Murphy J disagreed that the role of an appellate court depended on whether the matter was discretionary or not, holding that the duty of an appellate court was to give the judgment it thought was warranted.[1]:p 532

The time since the judgment[edit]

The third issue in the proceeding concerned the lapse of time between the decision of Evatt CJ and the decision of the High Court. Stephen J allowing the appeal would involve yet another change in the custody of the girl in circumstances where the elapsed time of a year was more than a quarter of her life. Stephen J would have stayed the operation of the order to allow the mother to apply for a variation of the custody order.[1]:p 525 Murphy J would have remitted the matter to Evatt CJ to hear evidence as to the present circumstances of the child and the effect of another change in custody.[1]:p 533 The majority however allowed the appeal which restored the child to the custody of the father.[19] Following the handing down of the High Court decision, the mother made a fresh application to Evatt CJ and this application was granted.[20]


The case is regarded as a significant precedent in the area of presumptions about the role of gender in custody applications. The case is part of the Higher School Certificate legal studies curriculum.[21]

In 1995 the Family Law Act was amended to emphasise the importance of the continuation of joint parental responsibility following the breakdown of parental relationships.[22] In 2003 the Australian Institute of Family Studies submitted that :

  • The diversity of families and children’s situations reinforces the conclusion that no single post-divorce arrangement is in the best interests of all children.
  • Most studies indicate that the interests of children post-divorce are generally best served when children can maintain ongoing and frequent contact with both parents who co-operate and communicate with low levels of conflict.[23]

Since 2006 the Court is required to "consider whether the child spending equal time with each of the parents would be in the best interests of the child" and whether it was reasonably practicable.[24] The High Court held in MRR v GR that these are statutory conditions which must be fulfilled before the Court has power to make a parenting order.[25]


  1. ^ a b c d e f g h i j k l m n o p Gronow v Gronow [1979] HCA 63, (1979) 144 CLR 513 (14 December 1979), High Court.
  2. ^ Constitution (Cth) s 51 Legislative powers of the Parliament subsections (xxi) & (xxii).
  3. ^ Matrimonial Causes Act 1959 (Cth).
  4. ^ a b c Enderby, K. "The Family Law Act: Background to the Legislation". (1975) 1(1) University of New South Wales Law Journal 10.
  5. ^ a b c d Storie v Storie [1945] HCA 56, (1949) 80 CLR 597 (14 December 1979), High Court.
  6. ^ a b c Lovell v Lovell [1950] HCA 52, (1950) 81 CLR 513 (14 December 1979), High Court.
  7. ^ a b Kades v Kades (1962) 35 ALJR 251 (1 September 1961) High Court.
  8. ^ a b Epperson v Dampney (1976) 10 ALR 227 (17 June 1976) NSW Court of Appeal per Glass JA at p 241.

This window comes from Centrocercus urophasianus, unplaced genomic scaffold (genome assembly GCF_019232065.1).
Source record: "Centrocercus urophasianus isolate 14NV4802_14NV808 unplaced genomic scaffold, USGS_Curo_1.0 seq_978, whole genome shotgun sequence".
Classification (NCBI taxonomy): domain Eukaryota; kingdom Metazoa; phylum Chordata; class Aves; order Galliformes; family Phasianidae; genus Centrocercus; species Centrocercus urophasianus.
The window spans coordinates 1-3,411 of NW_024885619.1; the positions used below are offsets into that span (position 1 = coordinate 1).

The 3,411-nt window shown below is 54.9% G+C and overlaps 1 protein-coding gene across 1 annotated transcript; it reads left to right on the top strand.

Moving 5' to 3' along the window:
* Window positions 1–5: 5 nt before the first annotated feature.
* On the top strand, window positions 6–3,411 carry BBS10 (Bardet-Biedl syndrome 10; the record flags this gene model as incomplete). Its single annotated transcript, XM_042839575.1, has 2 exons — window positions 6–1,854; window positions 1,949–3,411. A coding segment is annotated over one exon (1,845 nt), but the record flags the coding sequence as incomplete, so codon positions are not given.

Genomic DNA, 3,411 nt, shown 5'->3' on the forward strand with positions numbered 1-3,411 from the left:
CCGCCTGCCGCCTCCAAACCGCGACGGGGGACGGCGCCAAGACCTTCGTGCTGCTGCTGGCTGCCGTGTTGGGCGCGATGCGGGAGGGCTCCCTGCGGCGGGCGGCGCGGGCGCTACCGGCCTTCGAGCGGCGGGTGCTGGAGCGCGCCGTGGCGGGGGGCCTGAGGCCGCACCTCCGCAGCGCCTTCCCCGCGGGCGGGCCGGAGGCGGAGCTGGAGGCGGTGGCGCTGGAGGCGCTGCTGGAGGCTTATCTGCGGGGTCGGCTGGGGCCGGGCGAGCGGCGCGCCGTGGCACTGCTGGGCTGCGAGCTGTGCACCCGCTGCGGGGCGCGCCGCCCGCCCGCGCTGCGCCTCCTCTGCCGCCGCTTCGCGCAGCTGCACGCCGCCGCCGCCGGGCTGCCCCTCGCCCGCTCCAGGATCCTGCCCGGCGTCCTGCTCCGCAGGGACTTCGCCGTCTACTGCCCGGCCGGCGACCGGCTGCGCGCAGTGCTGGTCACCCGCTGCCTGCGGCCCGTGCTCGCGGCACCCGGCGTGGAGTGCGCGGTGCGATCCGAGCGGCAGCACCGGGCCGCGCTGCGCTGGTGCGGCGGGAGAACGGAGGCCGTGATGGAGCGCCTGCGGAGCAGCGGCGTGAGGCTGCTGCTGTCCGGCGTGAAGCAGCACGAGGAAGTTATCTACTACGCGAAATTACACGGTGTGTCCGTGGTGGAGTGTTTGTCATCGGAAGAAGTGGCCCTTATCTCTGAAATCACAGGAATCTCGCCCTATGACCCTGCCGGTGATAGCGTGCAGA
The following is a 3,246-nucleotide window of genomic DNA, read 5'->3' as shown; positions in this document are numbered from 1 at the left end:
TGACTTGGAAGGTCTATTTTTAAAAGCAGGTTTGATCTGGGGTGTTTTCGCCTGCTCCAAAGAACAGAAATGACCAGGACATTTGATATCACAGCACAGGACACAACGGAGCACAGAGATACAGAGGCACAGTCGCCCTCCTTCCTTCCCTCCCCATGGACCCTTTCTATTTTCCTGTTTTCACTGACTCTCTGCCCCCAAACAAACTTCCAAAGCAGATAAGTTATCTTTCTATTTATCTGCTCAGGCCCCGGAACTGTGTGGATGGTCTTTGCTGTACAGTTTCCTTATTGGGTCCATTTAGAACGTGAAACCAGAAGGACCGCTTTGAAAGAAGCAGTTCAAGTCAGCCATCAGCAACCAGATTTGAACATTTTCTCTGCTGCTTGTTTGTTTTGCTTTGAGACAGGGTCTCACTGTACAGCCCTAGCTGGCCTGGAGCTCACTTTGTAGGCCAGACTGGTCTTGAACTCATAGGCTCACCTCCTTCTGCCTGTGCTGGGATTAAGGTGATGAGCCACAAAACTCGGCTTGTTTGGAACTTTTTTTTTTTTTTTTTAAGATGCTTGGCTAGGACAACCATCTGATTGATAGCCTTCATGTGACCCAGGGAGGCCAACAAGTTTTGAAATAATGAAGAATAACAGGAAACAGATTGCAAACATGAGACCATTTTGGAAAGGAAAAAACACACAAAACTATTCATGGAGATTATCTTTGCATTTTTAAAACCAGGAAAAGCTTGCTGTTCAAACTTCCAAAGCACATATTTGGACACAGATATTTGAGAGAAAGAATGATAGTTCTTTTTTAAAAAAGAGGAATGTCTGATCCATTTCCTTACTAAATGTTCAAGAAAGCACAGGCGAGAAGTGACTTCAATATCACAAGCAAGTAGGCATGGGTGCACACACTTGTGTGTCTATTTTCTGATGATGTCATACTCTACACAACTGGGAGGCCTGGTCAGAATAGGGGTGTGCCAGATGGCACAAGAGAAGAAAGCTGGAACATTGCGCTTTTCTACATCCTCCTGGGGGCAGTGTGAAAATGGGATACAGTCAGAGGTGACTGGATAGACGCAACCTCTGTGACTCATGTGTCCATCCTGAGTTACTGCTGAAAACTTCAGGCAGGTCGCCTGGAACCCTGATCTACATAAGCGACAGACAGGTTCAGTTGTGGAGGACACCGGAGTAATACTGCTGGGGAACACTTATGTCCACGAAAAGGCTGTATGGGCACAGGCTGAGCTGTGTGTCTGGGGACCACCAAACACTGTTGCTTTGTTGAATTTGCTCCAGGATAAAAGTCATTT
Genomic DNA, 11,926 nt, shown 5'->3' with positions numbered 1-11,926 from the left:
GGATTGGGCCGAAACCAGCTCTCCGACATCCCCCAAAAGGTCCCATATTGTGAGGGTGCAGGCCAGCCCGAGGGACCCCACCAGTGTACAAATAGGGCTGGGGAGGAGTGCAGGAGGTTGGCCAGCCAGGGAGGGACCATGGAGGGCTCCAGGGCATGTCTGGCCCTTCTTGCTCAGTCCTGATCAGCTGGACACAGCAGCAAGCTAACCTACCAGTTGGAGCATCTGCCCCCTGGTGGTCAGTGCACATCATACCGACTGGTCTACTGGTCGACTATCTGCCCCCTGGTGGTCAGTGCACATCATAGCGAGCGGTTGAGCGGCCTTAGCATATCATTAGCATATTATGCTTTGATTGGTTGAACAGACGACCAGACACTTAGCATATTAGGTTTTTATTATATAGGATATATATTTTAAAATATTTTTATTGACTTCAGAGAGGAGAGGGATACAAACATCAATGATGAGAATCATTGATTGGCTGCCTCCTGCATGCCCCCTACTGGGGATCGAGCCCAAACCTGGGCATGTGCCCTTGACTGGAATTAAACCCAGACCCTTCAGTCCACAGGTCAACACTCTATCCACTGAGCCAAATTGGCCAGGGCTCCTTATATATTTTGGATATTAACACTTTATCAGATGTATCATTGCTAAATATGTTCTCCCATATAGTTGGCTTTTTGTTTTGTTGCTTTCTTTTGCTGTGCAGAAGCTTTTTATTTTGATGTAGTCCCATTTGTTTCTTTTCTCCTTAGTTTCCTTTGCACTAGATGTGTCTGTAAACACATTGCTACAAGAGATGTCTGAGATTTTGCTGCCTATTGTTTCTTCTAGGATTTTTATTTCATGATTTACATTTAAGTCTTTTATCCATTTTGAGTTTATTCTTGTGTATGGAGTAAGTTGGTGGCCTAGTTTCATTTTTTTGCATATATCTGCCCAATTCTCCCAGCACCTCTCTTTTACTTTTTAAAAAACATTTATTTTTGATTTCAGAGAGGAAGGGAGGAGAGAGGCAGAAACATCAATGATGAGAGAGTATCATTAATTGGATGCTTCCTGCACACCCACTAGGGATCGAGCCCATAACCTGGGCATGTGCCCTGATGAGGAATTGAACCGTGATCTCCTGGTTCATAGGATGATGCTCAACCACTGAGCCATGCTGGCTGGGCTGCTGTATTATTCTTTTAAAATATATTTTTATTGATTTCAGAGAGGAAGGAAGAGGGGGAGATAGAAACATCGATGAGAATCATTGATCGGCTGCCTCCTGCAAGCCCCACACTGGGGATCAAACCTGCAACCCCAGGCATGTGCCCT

9. ^ Family Law Act 1975 (Cth).
  10. ^ Family Law Act 1975 (Cth) s 64 Powers of court in custodial proceedings.
  11. ^ a b c In the marriage of Raby [1976] FamCA 89, (1976) 27 FLR 412 (29 November 1976), Family Court (Full Court).
  12. ^ a b c Hobbs and Ludlow [1976] FamCA 100, (1976) 29 FLR 101 (8 December 1976), Family Court (Full Court).
  13. ^ a b Sanders and Sanders [1976] FamCA 47, (1976) 26 FLR 474 (2 August 1976), Family Court (Full Court).
  14. ^ House v R [1936] HCA 40, (1936) 55 CLR 499 (17 August 1936), High Court.
  15. ^ Mace v Murray [1955] HCA 2, (1955) 92 CLR 370 (2 March 1955), High Court.
  16. ^ A subsequent High Court described a discretionary judgment as "a decision-making process in which no one consideration and no combination of considerations is necessarily determinative of the result": Coal and Allied Operations Pty Ltd v Australian Industrial Relations Commission [2000] HCA 47, (2000) 203 CLR 194 (31 August 2000), High Court.
  17. ^ a b McLennan, L. "Case notes: Gronow v Gronow". [1980] Federal Law Review 13.
  18. ^ Warren v Coombes [1979] HCA 9, (1979) 142 CLR 531 (13 March 1979), High Court.
  19. ^ a b Chisholm, R & Catanzariti, J. "Preference for Mothers in Custody Cases: Gronow v Gronow Note". (1980) 3 University of New South Wales Law Journal 339.
  20. ^ Gronow v Gronow (1979) 5 Fam LR 719 editor's note.
  21. ^ McCarthy, J (2003). HSC Legal Studies. Macmillan Education AU. p. 122. ISBN 9780732988135.
  22. ^ Easteal, Patricia & Harkins, Kate (2008). "Are we there yet? An analysis of relocation judgments in light of changes to the Family Law Act". Australian Journal of Family Law. 22: 259. ISSN 0817-623X.CS1 maint: Uses authors parameter (link)
  23. ^ Caruana, C. "The "joint custody" debate. Where to now?" (PDF). Family Matters No.66 Spring/Summer 2003. Australian Institute of Family Studies. p. 66.
  24. ^ Family Law Act 1975 (Cth) s 65DAA Court to consider child spending equal time or substantial and significant time with each parent in certain circumstances.
  25. ^ MRR v GR [2010] HCA 4, (2010) 240 CLR 461, High Court (Australia)